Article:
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 Dr.Bob Examines... #69
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Delphi for .NET Units and Namespaces
In this paper, I will explain how Delphi for .NET treat units with respect to namespaces. I will also cover a small but irritating unit/namespace importing issue in Delphi 2005, plus a workaround to stop it from nagging you (or at least me).

At the time of writing, there are two different versions of Delphi for .NET, namely Delphi 8 for .NET and Delphi 2005 (and a third one, codenamed DeXter will be released before the end of this year, perhaps resulting in an update of this article).

Example Assembly
As example project, let's assume we have a single assembly (package) project eBob42.NET (resulting in assembly eBob42.NET.dll), with the following units as part of the assembly:

Units with dots in their name are often called "dotted", by the way, and this feature is supported since Delphi 7 (although namespaces are only a .NET issue).

The contents of the eBob42.Test unit will be shown later, introducing some more subtle issues. First, let's see how these units are respondible for the namespaces in the eBob42.NET.dll assembly.
Delphi 8 for .NET
With Delphi 8 for .NET, Borland made a first attempt at defining the "connection" between unit names and namespaces. In Delphi 8 for .NET, a unit name is equivalent to the namespace, so for the above example eBob42.NET project, we have the following namespaces: eBob42.Navigator and eBob42.Test.
If you look at the screenshot of Borland's Reflection tool (analysing the eBob42.NET.dll assembly compiled with Delphi 8 for .NET), you'll see that each of these namespaces has a special class called "Unit". This is the class where the code from the initialization and finalization sections of each unit is placed.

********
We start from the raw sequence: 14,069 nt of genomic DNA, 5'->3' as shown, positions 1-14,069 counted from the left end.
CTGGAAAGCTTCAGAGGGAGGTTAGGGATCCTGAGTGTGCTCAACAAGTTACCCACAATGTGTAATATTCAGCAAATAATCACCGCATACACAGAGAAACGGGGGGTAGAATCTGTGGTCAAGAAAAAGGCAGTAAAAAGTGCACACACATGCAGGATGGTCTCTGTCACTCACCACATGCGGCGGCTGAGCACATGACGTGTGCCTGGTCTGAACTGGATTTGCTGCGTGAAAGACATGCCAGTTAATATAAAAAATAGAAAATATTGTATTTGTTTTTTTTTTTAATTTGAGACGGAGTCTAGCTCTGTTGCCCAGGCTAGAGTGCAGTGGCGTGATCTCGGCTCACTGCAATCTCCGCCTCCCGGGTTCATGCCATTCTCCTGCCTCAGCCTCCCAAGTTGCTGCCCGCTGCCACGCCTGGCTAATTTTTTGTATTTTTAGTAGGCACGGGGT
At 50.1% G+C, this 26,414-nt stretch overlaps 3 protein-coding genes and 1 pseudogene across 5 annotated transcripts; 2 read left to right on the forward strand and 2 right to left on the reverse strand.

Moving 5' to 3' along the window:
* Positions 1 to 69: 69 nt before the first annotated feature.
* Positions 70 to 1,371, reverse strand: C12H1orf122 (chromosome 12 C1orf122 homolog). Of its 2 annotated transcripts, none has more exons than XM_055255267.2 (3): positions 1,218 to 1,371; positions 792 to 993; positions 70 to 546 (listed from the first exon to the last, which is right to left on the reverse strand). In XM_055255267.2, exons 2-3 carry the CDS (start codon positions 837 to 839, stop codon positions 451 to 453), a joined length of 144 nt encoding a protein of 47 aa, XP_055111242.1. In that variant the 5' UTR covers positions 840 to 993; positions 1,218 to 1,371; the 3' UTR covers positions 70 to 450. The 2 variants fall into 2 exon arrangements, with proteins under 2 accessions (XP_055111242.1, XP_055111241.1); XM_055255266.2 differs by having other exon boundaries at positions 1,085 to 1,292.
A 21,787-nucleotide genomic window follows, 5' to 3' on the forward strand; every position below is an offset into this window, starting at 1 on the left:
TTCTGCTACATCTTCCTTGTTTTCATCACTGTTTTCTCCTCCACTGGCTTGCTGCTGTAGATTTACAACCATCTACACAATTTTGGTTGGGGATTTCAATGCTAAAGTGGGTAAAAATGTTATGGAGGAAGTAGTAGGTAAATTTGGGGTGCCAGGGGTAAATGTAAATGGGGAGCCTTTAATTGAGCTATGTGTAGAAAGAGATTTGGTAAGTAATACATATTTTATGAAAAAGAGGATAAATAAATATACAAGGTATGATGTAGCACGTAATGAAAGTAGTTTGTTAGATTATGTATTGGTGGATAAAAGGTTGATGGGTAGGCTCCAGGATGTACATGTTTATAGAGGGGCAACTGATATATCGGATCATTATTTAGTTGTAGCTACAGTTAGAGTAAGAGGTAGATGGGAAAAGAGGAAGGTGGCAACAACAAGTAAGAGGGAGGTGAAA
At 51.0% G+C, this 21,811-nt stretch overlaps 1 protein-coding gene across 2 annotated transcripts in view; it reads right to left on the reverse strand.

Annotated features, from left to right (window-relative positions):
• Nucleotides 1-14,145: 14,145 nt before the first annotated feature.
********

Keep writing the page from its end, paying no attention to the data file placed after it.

What it boils down to, is that if you put each class in its own unit (which I think is a good coding style), then using Delphi 8 for .NET each class will be placed in its own namespace (which is not exactly a good result - especially if you want to register a component prefix for ASP.NET controls, which has to be unique for each namespace). The physical structure of your assembly (the units it is made from) are reflected as logical structure as well, which is not always helpful for users of your assemblies.

Delphi 2005
With Delphi 2005, Borland resolved the issue that each unit results in a new namespace. The new rules to determine the namespace, based on a unit name, are as follows:

If we apply these rules on our example (which uses dotted unit names), then unit eBob42.Navigator results in namespace eBob42, and so does unit eBob42.Test, so these two units now share the same namespace eBob42!
The physical structure of your assembly (the units it is made from) no longer determine the logical structure of my assemblies. Instead, I can ensure that namespaces define the logical structure, and each namespace can consist of one or more units containing the types, classes and other items from that namespace.